William H. Macy in the limelight | EW.com


William H. Macy in the limelight

The ''ER'' actor moves on to bigger things with his ''Fargo'' role

Someone needs to give William H. Macy lessons in how to behave like a hot commodity. For God’s sake, don’t be so affable, peppering your speech with ”you bet” or ”boy.” Don’t sound beleaguered when you say you’ve moved to L.A. And don’t cheerily offer a reporter your home phone number.

You’d think he’d know better: Macy, 46, is an accomplished New York stage veteran who has already achieved ”Oh, that guy” status with his recurring spot on ER as chief of surgery David Morgenstern and supporting parts in Mr. Holland’s Opus (as flattopped vice principal Wolters) and Down Periscope (as Kelsey Grammer’s rival sub skipper). But playing murder-minded Minnesota car salesman Jerry Lundegaard in Fargo, the actor finds himself in the driver’s seat, so to speak.

It’s true he had to lobby the Coen brothers to cast him as the scheming, feckless lead. ”I thought it was a perfect fit and I told them that,” recalls Macy, who lives with actress Felicity Huffman (Hackers). ”I said, ‘This is my role, guys.”’ Yet Macy, who auditioned early, had to wait as the Coens saw dozens of other actors. ”Yeah,” says Ethan Coen, laughing, ”it was probably pretty frustrating for Bill.”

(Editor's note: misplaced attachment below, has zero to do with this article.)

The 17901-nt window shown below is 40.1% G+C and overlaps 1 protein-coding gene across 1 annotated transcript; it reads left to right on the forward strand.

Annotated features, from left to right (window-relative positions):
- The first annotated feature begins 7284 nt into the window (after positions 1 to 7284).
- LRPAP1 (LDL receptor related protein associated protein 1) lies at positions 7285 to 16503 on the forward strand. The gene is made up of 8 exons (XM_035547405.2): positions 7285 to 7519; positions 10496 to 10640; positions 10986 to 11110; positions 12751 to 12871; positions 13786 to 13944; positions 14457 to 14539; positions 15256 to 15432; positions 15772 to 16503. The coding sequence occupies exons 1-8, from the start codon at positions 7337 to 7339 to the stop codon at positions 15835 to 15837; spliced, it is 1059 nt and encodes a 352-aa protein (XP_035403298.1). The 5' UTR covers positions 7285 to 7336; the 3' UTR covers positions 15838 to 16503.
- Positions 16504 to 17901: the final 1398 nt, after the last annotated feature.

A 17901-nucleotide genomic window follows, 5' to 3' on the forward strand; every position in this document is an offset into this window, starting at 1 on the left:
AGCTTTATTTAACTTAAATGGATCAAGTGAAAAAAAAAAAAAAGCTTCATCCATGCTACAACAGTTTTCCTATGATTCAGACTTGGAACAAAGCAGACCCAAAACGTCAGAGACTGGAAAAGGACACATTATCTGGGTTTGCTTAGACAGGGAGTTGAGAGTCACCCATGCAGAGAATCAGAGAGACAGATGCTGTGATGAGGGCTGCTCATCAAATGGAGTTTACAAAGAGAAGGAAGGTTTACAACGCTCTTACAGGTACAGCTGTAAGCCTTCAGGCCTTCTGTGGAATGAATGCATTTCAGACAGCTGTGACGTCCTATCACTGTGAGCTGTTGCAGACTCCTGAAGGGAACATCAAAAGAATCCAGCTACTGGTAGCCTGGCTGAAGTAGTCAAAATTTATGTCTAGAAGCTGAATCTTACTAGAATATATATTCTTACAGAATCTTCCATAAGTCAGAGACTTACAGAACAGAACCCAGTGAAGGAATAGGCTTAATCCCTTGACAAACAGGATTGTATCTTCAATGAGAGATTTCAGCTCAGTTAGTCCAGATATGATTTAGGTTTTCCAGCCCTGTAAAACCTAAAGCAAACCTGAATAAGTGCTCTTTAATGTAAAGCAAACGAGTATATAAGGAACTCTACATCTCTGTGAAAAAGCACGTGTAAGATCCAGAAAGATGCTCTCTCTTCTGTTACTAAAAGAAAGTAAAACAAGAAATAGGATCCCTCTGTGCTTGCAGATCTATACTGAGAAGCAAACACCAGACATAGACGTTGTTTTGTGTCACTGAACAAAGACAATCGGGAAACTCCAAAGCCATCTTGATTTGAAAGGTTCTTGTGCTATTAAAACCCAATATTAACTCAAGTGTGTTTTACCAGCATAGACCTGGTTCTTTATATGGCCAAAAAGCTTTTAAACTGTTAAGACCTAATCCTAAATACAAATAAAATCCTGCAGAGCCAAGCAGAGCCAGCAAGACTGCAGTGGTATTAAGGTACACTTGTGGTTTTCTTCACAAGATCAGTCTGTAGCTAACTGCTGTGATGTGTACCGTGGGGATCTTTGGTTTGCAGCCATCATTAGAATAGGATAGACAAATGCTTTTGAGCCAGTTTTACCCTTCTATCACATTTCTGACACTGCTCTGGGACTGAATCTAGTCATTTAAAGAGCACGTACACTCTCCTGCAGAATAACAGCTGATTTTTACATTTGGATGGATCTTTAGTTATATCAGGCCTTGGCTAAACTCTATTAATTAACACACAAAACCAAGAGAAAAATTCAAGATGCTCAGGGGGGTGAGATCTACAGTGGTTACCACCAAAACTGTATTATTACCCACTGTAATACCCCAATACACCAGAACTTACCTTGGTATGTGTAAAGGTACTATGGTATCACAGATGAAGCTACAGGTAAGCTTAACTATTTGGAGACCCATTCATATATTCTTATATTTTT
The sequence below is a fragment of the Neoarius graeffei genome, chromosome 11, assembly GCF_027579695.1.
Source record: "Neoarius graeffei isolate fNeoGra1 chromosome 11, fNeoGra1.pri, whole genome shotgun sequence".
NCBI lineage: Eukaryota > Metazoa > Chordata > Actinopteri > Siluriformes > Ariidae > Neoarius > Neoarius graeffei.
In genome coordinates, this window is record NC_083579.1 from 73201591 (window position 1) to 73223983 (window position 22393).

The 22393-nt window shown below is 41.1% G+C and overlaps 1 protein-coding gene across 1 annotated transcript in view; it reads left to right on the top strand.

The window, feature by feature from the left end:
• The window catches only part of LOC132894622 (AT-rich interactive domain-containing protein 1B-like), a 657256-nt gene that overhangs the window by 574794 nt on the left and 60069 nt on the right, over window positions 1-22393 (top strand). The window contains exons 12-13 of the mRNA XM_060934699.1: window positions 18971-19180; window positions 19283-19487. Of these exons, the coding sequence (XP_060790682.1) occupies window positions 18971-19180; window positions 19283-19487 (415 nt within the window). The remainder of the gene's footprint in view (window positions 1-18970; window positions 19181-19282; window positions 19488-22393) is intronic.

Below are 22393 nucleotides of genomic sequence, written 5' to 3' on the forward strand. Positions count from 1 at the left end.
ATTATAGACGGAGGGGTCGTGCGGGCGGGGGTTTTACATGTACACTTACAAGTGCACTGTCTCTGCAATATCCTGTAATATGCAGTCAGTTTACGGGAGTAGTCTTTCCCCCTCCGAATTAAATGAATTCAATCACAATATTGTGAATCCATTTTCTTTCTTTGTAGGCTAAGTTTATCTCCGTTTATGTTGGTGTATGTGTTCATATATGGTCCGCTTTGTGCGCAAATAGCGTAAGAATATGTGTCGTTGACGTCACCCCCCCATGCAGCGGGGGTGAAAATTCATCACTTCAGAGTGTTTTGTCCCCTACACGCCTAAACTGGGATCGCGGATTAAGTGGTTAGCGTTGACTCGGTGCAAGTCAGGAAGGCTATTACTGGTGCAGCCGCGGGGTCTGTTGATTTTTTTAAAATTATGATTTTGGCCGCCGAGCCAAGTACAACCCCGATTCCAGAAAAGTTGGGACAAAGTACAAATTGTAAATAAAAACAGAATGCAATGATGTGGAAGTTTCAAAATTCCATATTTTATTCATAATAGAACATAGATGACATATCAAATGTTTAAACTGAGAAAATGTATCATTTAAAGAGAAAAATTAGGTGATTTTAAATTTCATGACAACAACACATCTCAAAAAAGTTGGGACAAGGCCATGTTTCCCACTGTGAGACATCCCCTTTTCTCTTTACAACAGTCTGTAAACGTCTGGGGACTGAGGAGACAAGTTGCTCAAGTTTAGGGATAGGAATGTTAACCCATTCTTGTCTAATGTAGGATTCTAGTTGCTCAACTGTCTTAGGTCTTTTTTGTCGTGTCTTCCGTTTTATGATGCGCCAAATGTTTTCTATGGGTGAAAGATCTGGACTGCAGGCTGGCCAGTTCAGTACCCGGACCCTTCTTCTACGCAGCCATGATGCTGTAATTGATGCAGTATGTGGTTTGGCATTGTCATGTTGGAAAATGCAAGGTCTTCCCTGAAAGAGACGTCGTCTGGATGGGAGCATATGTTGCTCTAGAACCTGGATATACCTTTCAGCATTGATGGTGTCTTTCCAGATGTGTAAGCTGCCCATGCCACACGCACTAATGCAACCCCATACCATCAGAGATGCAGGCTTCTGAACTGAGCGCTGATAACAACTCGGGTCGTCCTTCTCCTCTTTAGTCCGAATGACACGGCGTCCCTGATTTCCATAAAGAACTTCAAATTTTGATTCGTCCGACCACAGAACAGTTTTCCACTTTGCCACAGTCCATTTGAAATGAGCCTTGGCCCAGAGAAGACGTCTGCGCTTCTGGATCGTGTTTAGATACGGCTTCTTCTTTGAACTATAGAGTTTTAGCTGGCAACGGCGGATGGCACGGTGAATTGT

Once he’d secured the part, though, the East Coast-bred David Mamet regular (Oleanna, Homicide) and sometime screenwriter (Above Suspicion) homed in on Fargo’s often ridiculous Midwestern vernacular as if he were learning a foreign tongue. ”It may be his Mamet training,” says Joel Coen, ”but you can write something like ‘No, no, see, I know, see’ just to indicate that the character is groping, and Bill will treat it as text.”

Though he plays, in his own words, ”a serious loser” in Fargo, Macy considers the smarmy Lundegaard a welcome change from the rash of law-abiding squares he has tackled of late. ”Well, you know, I’m a white guy in his 40s, and I can use big words and memorize long speeches, so there you are,” he says of past typecasting. ”I think what happens is if you do something and you do it at all well, somebody else will ask you to do it again.” Macy pauses, then adds ominously, ”I shudder to think what roles are going to be coming my way.”